Scientists are desperately scrambling to face the newest “global change” problem: plastic in the ocean.
A recent expedition involving over 400 scientists from around the world has discovered that there is plastic in ALL of the world’s oceans.
Really. ALL of them.
Oceans, not scientists.
“The findings reveal that plastic pollution is far more widespread than first thought,” says Science World Report. “Rather than being in isolated pockets of the ocean, it's a global problem. It's clear that steps need to be taken in order to reduce the amount of plastic waste currently winding up in our world's oceans.
A quick survey of American households reveals that there is plastic there too.
In at least one American household that I’m aware of, plastic grocery bags have taken over at least 23% of drawer space in 87% of kitchen drawers and 63% of the corner space in ALL of kitchen cabinets.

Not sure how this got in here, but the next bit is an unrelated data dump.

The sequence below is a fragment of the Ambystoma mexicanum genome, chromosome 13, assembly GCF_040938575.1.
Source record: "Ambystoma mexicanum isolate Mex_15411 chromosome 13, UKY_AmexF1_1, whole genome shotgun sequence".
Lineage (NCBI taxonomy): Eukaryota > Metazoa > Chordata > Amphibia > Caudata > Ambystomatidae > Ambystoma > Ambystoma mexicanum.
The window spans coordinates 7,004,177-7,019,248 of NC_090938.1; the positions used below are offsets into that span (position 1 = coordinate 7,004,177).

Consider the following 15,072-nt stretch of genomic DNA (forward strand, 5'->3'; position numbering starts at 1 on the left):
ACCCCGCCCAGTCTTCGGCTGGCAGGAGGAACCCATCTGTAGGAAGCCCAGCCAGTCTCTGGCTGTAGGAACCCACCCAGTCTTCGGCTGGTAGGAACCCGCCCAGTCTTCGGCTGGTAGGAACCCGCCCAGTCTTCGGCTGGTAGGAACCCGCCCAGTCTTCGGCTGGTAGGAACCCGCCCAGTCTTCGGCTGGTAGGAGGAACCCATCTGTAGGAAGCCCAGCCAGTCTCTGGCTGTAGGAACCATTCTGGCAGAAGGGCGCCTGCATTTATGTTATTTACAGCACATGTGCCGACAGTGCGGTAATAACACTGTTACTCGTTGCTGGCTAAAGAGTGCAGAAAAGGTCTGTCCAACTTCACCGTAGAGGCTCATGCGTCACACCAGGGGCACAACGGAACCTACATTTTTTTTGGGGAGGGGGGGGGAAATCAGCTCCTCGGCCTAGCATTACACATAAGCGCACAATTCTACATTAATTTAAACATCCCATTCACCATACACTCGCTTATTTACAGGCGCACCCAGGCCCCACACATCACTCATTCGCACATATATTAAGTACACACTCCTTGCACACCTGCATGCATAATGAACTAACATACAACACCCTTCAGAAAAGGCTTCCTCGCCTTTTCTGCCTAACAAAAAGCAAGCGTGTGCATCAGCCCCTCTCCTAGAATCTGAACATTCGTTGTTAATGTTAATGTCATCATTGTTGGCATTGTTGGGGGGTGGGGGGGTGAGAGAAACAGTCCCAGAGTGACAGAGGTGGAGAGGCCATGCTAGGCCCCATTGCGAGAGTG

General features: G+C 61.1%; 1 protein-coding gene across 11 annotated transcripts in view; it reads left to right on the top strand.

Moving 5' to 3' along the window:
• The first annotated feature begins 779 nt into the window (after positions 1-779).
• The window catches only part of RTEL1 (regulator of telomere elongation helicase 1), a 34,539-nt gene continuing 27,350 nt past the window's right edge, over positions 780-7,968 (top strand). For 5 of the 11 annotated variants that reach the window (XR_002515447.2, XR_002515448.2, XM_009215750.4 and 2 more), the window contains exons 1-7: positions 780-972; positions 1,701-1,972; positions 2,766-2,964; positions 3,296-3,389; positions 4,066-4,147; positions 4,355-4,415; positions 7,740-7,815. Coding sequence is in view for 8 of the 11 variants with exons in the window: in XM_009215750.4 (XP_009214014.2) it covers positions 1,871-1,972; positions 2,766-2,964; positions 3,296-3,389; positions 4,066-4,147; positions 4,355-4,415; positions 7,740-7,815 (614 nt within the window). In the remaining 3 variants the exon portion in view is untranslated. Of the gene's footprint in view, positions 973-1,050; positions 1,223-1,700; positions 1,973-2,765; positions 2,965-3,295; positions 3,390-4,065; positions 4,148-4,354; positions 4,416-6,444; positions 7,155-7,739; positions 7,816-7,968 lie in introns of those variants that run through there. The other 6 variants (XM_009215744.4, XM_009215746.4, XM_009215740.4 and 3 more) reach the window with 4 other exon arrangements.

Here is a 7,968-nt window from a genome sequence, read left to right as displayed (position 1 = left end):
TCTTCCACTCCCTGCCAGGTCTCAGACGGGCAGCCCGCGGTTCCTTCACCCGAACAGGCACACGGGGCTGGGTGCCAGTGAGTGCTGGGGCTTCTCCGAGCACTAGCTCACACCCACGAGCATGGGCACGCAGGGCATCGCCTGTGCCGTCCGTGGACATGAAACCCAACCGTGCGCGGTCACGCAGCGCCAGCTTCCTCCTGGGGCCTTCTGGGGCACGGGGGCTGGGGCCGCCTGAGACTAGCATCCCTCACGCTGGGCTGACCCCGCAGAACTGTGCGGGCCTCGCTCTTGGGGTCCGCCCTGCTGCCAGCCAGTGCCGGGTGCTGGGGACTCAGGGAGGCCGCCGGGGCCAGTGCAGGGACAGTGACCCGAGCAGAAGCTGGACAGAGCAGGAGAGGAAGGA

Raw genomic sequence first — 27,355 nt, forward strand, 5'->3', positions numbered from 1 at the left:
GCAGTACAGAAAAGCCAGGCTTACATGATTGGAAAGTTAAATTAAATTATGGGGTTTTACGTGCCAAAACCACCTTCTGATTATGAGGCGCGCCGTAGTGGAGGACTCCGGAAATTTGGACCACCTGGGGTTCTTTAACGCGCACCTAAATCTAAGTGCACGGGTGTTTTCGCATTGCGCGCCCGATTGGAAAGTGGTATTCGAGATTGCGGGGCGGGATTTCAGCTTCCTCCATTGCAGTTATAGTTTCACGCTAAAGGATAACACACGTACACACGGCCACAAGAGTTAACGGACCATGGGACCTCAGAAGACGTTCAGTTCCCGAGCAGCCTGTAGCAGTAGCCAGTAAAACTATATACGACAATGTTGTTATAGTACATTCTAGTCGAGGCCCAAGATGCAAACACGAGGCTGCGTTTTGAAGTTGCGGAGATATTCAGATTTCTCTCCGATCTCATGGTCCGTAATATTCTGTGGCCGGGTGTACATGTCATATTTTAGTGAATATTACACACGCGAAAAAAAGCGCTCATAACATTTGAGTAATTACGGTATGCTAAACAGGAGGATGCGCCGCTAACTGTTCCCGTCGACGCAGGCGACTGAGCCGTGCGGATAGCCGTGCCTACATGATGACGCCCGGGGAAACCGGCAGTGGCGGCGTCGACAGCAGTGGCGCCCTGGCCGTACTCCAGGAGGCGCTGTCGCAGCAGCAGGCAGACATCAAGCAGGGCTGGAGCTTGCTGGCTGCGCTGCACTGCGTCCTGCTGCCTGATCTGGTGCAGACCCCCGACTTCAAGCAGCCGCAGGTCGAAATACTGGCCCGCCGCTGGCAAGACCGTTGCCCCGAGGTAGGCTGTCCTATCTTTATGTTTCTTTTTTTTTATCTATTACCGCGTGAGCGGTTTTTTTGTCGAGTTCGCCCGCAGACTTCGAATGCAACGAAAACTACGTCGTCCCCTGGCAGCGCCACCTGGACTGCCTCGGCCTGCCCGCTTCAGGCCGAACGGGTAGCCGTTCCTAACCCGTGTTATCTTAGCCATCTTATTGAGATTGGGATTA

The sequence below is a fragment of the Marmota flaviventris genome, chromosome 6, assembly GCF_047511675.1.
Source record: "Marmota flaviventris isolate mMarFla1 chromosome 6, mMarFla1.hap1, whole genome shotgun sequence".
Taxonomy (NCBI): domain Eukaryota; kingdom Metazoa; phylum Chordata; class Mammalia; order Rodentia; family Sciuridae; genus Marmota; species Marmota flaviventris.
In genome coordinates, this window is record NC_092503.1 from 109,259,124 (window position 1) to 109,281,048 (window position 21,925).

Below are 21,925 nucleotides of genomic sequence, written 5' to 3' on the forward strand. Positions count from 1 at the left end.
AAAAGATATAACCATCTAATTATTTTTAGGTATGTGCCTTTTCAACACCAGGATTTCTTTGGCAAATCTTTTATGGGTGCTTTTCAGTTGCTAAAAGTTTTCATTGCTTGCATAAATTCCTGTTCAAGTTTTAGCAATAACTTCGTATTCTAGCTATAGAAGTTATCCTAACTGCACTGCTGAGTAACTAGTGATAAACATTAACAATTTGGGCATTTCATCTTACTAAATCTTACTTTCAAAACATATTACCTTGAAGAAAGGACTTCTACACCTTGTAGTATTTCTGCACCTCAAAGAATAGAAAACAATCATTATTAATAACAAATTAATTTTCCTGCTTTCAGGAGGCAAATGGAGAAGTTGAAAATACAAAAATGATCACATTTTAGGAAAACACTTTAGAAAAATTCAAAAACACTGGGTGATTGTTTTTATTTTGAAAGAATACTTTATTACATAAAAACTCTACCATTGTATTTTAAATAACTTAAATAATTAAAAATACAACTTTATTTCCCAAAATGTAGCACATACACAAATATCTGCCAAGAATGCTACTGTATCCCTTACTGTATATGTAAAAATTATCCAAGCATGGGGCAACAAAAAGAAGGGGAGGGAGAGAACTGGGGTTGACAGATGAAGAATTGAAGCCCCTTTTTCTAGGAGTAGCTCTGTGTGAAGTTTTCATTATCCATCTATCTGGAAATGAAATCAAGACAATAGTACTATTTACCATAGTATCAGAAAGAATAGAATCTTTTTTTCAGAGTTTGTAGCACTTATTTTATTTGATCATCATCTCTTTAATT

The first step of course in confronting the irresistible tide of global change from plastic, will be the mad scramble of dozens of film stars, thousands of research scientists, tens of thousands of environmental activists, and hundreds of thousands of gullible young who, while pretending to get an education, will demand government grants be made available to study the problem.
And count on the scientists to do their part to confront the problem.
This is step two.
Valiant public servants that they are, they’ll devote countless “person-hours” to writing grant proposals, having conferences at hotels they otherwise couldn’t afford, and acting like they really work, all while wearing corduroy pants and flannel shirts in solidarity with those recently denied access to free birth control chemicals—that are subsequently peed into the oceans.
The man-scientists, of course, will likely wear something a bit more effeminate in solidarity with urban hipsterism.
In this effort, scientists of ALL genders will be funded by dozens of film stars, tens of thousands of gullible environmental activists; but not the hundreds of thousands of gullible youn, who, while pretending to get an education, will instead buy pot and beer with money sent from home.
“[T]he abundance of floating plastic fragments allows many small organisms to sail on them and colonize places they could not access previously,” says Andres Cosar, a researcher with the project. “But probably, most of the impacts taking place due to plastic pollution in the oceans are not yet known."